1. and I never said property rights aren’t valid/don’t exist. I said that they can’t be objectively gleaned out of the aether of the universe or what have you.

                  Try reading the book before you say anything else like this.

                  http://mises.org/rothbard/ethics/ethics.asp

                2. it’s not a strawman if it happened/happens, since if it’s all so objective as you guys say it is, and you claim they shouldn’t be making those conclusions, then clearly it isn’t quite so objective.

                  Yeah you provide us with an anecdote about an unreasonable person saying unreasonable things and you attempt to force us to defend or dissociate with that person’s statements. I’m not playing that game.

                  and I never said property rights aren’t valid/don’t exist. I said that they can’t be objectively gleaned out of the aether of the universe or what have you.

                  If the act of stealing is a real thing that happens, then property rights do exist. That’s a pretty simple way to glean the existence of property rights using only logic.

                  The only system that would truly, truly be exactly consistent would involve Georgism and the rejection of the homesteading principle, and the removal of any spatial-control rights on real or personal property

                  No system relying on a monopolist initiation of aggression against others can be said to be “truly truly” consistent. Not even one truly. There’s nothing more inconsistent than awarding moral exemptions to certain people because they wear a costume or work for a self-declared monopoly, or even if a majority of voters award them this faux exemption from the universal moral constraints that all people owe one another.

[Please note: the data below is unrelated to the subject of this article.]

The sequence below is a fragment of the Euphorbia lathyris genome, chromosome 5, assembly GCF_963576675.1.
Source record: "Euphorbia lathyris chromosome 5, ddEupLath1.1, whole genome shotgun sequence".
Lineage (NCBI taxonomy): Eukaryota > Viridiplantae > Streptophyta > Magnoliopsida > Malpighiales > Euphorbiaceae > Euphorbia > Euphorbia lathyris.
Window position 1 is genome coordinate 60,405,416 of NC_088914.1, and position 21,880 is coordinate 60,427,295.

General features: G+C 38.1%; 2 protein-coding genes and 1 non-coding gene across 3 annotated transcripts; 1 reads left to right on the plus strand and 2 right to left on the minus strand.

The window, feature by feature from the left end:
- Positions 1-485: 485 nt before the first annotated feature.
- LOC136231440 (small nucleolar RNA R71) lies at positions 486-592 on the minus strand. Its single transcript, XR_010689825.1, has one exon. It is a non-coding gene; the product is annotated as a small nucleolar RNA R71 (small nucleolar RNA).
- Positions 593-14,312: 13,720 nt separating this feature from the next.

2. Rothbard was a fucking kook, who I followed in my youth.

            1. Great argument.

      2. it is/was necessary when large scores of locals (i.e. in the South) use their own force, much more violent and brutal than the state’s force, to make everyone else discriminate when they don’t want to.

        National chains supported the Civil Rights Act for these reasons. Richard Epstein’s article on the subject is enlightening.

        If the government’s role is to protect people’s rights by fighting the initiation of force, this includes larger-scale aggressions like war, and the stuff in between. Sometimes it DOES happen that large scores of people will try to enforce their shit on everyone else, but not at the size/manner of government. It happens, and has to be dealt with. Call it guerilla warfare if you like, but the South was pulling that shit in Burning Kansas and for years after the Civil War. Their culture was to be assholes no matter what. People are social animals. It happens.